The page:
I find that using yarn that is knitting worsted weight is easier to feel than thinner weights. Also many of my practices are to put tension on the yarn so I can more easily feel what is happening. I often hold the yarn with my last three fingers leaving my first finger and thumb for manipulating. I usually use a six dent reed which mean the beater bar has six slots per inch. I tried a 12 but could not feel the yarn as well and found it to be stressful. I thread my own loom, very carefully and with lots of time. At the moment I am part of a prayer shawl ministry so I weave shawls, tying onto the previous warp to skip rethreading the loom. I like this as I dislike threading.
I modified the threading tool making it about four inches shorter so that I could hold it and still feel what was happening at the end of the tool. this means that when I thread the loom, I first thread everything through the beater bar, and then through the heddles.
I am sorry for the weaving jargon but anyone who is a weaver or wants to be will know these terms.
More in a future post about yarns and patterns and some other adaptive techniques.
I am also willing to talk with anyone embarking on learning to weave without sight.. Just drop me a line.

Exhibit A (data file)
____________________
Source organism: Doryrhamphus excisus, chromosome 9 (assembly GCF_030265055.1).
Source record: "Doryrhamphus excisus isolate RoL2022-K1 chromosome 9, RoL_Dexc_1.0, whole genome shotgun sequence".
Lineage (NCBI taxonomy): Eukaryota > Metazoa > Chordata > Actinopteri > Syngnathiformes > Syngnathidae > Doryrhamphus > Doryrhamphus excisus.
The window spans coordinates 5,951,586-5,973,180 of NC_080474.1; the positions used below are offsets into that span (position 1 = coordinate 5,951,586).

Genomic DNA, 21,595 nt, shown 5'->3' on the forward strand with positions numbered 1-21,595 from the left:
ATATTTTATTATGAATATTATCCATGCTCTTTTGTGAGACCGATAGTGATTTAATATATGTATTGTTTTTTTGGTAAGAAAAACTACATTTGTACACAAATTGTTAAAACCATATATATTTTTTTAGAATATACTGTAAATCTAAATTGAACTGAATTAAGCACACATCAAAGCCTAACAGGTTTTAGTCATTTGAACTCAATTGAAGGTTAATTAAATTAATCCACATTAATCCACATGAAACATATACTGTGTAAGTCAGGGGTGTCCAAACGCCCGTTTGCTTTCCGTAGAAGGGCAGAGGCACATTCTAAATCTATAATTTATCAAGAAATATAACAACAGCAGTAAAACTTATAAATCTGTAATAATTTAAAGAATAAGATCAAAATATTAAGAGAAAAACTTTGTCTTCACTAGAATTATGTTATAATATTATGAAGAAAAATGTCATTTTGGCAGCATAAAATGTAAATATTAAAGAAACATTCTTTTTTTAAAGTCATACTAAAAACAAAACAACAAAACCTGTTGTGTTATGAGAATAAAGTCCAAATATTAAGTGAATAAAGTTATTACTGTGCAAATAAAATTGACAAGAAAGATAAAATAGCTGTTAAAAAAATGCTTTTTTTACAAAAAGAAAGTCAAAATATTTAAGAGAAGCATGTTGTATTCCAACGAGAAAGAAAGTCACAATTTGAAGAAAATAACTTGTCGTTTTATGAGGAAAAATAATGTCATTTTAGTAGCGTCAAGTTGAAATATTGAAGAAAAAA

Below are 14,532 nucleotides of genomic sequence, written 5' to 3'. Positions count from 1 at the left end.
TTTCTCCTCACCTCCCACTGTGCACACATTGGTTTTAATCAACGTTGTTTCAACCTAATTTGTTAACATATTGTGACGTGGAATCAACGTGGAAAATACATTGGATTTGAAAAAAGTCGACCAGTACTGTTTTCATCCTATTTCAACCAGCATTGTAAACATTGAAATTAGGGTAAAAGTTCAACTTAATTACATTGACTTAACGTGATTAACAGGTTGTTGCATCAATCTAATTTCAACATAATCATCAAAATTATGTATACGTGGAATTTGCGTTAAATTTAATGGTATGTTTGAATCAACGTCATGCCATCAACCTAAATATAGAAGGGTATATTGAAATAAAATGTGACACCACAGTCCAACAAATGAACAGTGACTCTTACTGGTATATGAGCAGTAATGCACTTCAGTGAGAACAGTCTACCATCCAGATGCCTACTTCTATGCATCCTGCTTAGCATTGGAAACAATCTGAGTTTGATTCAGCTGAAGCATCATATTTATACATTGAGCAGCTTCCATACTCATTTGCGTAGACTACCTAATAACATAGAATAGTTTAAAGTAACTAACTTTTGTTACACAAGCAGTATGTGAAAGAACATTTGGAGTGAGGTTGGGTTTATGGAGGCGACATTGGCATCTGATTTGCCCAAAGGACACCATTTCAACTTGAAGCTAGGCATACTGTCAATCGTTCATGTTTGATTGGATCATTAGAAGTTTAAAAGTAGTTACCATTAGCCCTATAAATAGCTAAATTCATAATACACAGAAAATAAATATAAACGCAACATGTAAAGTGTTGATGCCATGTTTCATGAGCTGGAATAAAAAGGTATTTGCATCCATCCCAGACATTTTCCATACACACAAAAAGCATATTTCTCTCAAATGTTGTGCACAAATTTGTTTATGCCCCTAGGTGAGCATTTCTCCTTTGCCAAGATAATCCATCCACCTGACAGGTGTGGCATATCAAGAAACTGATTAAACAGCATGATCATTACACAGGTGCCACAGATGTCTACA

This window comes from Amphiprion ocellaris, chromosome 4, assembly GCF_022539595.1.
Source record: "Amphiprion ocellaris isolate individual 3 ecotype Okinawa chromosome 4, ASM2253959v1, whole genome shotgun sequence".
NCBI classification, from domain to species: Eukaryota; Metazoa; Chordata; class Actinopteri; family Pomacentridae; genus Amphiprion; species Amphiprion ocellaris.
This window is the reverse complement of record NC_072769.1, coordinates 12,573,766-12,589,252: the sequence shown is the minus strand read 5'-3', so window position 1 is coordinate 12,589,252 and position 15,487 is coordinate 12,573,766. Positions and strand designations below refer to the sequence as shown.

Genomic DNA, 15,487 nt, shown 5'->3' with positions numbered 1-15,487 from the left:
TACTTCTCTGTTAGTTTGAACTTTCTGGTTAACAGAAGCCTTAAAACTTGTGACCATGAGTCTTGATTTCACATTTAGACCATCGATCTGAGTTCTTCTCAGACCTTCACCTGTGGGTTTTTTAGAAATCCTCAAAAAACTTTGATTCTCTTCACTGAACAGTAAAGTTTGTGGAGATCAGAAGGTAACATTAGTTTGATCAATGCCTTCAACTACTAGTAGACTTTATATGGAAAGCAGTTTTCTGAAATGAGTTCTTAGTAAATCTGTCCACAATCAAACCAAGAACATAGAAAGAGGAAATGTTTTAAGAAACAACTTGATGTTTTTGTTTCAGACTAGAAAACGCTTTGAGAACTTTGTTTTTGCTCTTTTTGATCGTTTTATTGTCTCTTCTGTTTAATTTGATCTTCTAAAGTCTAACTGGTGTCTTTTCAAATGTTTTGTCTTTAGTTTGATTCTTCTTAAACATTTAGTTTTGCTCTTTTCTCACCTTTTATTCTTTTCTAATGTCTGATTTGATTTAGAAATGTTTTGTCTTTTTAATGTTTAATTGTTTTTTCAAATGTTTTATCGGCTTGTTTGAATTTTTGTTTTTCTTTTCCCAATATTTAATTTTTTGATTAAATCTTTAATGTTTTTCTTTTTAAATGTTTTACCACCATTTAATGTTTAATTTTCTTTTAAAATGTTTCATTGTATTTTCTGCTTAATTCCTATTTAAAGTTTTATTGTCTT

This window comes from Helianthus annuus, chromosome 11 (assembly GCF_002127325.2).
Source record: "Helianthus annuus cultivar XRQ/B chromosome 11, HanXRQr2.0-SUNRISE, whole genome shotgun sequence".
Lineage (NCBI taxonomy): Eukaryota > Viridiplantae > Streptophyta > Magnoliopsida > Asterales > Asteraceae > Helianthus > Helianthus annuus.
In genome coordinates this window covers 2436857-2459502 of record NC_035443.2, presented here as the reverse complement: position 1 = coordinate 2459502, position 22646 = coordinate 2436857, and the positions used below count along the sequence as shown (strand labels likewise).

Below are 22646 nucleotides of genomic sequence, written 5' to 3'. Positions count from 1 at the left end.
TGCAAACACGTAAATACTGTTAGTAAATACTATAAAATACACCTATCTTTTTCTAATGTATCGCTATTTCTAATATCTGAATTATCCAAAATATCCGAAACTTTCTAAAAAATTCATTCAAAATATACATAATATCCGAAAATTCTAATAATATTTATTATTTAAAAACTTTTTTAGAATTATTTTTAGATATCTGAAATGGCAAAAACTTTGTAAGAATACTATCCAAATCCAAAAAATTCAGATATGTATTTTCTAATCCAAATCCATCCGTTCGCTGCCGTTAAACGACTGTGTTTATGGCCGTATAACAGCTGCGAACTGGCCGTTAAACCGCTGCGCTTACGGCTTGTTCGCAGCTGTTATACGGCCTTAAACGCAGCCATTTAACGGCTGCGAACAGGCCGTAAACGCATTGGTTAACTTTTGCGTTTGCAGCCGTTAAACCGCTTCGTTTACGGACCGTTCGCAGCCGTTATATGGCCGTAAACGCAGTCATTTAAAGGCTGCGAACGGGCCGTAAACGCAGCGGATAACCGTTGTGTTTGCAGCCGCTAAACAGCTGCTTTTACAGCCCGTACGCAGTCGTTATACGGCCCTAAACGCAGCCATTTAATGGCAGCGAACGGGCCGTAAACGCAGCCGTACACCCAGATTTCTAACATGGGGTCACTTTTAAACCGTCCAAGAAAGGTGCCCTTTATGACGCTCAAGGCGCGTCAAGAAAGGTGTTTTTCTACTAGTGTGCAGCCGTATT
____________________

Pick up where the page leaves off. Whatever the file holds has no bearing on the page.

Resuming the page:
In this post I will explain how Apple demonstrated true UX design in the way they chose to label controls in the native iOS calendar app. To get a perspective though… just imagine if you had no way to write on a portable calendar. Blind folks struggled with this as the only way was to make a Braille list which was impossible to erase and revise. So, as smart phones progressed we became interested in using electronic calendar apps. At that time, few if any computer calendar software was user friendly to blind folks using a screen reader. Enter Apple with Voiceover in the iPhone, a true demonstration of universal design! But not only did the phone screen reader Voiceover work well, most of the native apps were accessible! This includes the calendar app! As I began using the calendar on my iPhone, I was very excited to see that Apple had truly watched how blind people used the app and made some creative use of the labels and hints they chose as they made it accessible. They did not just describe the icon. For example, for the plus icon used to add an event, one might label it as “plus”. This would seem logical. However, Apple chose to label it as “add” making it more intuitive to know the function of that button.